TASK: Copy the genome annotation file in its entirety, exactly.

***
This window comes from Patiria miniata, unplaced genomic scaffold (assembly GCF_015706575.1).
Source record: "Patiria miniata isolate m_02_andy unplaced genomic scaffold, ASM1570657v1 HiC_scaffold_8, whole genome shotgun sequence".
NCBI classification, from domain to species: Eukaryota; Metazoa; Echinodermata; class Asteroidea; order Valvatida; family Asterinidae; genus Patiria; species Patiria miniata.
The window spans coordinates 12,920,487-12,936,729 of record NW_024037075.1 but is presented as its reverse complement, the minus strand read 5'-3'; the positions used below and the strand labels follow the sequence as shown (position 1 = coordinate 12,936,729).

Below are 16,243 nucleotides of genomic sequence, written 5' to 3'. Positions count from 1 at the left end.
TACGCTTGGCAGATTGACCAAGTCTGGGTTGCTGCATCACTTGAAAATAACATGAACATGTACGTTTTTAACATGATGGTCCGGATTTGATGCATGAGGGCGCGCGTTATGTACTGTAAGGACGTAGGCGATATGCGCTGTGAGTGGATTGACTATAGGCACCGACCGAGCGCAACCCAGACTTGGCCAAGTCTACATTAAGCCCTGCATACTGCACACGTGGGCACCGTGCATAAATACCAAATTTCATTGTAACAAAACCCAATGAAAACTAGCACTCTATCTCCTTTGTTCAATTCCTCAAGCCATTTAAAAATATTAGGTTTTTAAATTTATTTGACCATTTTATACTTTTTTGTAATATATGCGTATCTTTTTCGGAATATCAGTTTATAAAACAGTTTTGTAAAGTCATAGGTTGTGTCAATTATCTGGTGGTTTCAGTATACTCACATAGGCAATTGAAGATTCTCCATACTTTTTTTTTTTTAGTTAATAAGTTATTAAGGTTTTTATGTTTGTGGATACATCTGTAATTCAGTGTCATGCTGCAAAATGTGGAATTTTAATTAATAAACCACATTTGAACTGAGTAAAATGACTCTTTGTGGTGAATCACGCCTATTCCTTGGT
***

This window comes from Patiria miniata, unplaced genomic scaffold (assembly GCF_015706575.1).
Source record: "Patiria miniata isolate m_02_andy unplaced genomic scaffold, ASM1570657v1 HiC_scaffold_8, whole genome shotgun sequence".
NCBI classification, from domain to species: Eukaryota; Metazoa; Echinodermata; class Asteroidea; order Valvatida; family Asterinidae; genus Patiria; species Patiria miniata.
The window spans coordinates 12,920,487-12,936,729 of record NW_024037075.1 but is presented as its reverse complement, the minus strand read 5'-3'; the positions used below and the strand labels follow the sequence as shown (position 1 = coordinate 12,936,729).

Below are 16,243 nucleotides of genomic sequence, written 5' to 3'. Positions count from 1 at the left end.
TACGCTTGGCAGATTGACCAAGTCTGGGTTGCTGCATCACTTGAAAATAACATGAACATGTACGTTTTTAACATGATGGTCCGGATTTGATGCATGAGGGCGCGCGTTATGTACTGTAAGGACGTAGGCGATATGCGCTGTGAGTGGATTGACTATAGGCACCGACCGAGCGCAACCCAGACTTGGCCAAGTCTACATTAAGCCCTGCATACTGCACACGTGGGCACCGTGCATAAATACCAAATTTCATTGTAACAAAACCCAATGAAAACTAGCACTCTATCTCCTTTGTTCAATTCCTCAAGCCATTTAAAAATATTAGGTTTTTAAATTTATTTGACCATTTTATACTTTTTTGTAATATATGCGTATCTTTTTCGGAATATCAGTTTATAAAACAGTTTTGTAAAGTCATAGGTTGTGTCAATTATCTGGTGGTTTCAGTATACTCACATAGGCAATTGAAGATTCTCCATACTTTTTTTTTTTTAGTTAATAAGTTATTAAGGTTTTTATGTTTGTGGATACATCTGTAATTCAGTGTCATGCTGCAAAATGTGGAATTTTAATTAATAAACCACATTTGAACTGAGTAAAATGACTCTTTGTGGTGAATCACGCCTATTCCTTGGT